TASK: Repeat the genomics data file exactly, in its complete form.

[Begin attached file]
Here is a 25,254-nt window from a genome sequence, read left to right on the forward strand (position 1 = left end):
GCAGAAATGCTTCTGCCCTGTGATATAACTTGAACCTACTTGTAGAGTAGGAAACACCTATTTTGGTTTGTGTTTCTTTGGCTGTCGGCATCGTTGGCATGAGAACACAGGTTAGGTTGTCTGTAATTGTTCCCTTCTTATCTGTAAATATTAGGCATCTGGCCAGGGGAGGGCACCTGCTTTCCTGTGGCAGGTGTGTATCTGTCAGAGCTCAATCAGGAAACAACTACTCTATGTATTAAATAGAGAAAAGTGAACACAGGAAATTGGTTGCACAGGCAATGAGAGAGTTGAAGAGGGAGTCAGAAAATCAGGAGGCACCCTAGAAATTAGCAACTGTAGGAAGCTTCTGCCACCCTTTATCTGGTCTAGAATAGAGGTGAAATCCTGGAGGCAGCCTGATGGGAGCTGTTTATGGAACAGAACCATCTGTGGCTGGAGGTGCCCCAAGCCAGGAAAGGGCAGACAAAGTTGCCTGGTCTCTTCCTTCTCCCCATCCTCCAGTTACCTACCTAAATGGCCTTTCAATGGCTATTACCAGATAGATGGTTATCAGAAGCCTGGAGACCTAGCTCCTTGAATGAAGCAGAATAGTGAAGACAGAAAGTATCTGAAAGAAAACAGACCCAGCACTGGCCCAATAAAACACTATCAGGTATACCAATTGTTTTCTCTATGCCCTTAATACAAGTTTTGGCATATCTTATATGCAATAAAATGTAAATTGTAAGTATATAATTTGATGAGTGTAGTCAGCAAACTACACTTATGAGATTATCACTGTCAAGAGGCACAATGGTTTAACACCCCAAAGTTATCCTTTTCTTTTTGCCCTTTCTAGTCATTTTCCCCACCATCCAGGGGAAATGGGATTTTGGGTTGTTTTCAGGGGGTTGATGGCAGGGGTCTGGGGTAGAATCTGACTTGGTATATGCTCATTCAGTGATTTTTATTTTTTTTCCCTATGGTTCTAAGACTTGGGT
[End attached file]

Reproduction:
Here is a 25,254-nt window from a genome sequence, read left to right on the forward strand (position 1 = left end):
GCAGAAATGCTTCTGCCCTGTGATATAACTTGAACCTACTTGTAGAGTAGGAAACACCTATTTTGGTTTGTGTTTCTTTGGCTGTCGGCATCGTTGGCATGAGAACACAGGTTAGGTTGTCTGTAATTGTTCCCTTCTTATCTGTAAATATTAGGCATCTGGCCAGGGGAGGGCACCTGCTTTCCTGTGGCAGGTGTGTATCTGTCAGAGCTCAATCAGGAAACAACTACTCTATGTATTAAATAGAGAAAAGTGAACACAGGAAATTGGTTGCACAGGCAATGAGAGAGTTGAAGAGGGAGTCAGAAAATCAGGAGGCACCCTAGAAATTAGCAACTGTAGGAAGCTTCTGCCACCCTTTATCTGGTCTAGAATAGAGGTGAAATCCTGGAGGCAGCCTGATGGGAGCTGTTTATGGAACAGAACCATCTGTGGCTGGAGGTGCCCCAAGCCAGGAAAGGGCAGACAAAGTTGCCTGGTCTCTTCCTTCTCCCCATCCTCCAGTTACCTACCTAAATGGCCTTTCAATGGCTATTACCAGATAGATGGTTATCAGAAGCCTGGAGACCTAGCTCCTTGAATGAAGCAGAATAGTGAAGACAGAAAGTATCTGAAAGAAAACAGACCCAGCACTGGCCCAATAAAACACTATCAGGTATACCAATTGTTTTCTCTATGCCCTTAATACAAGTTTTGGCATATCTTATATGCAATAAAATGTAAATTGTAAGTATATAATTTGATGAGTGTAGTCAGCAAACTACACTTATGAGATTATCACTGTCAAGAGGCACAATGGTTTAACACCCCAAAGTTATCCTTTTCTTTTTGCCCTTTCTAGTCATTTTCCCCACCATCCAGGGGAAATGGGATTTTGGGTTGTTTTCAGGGGGTTGATGGCAGGGGTCTGGGGTAGAATCTGACTTGGTATATGCTCATTCAGTGATTTTTATTTTTTTTCCCTATGGTTCTAAGACTTGGGT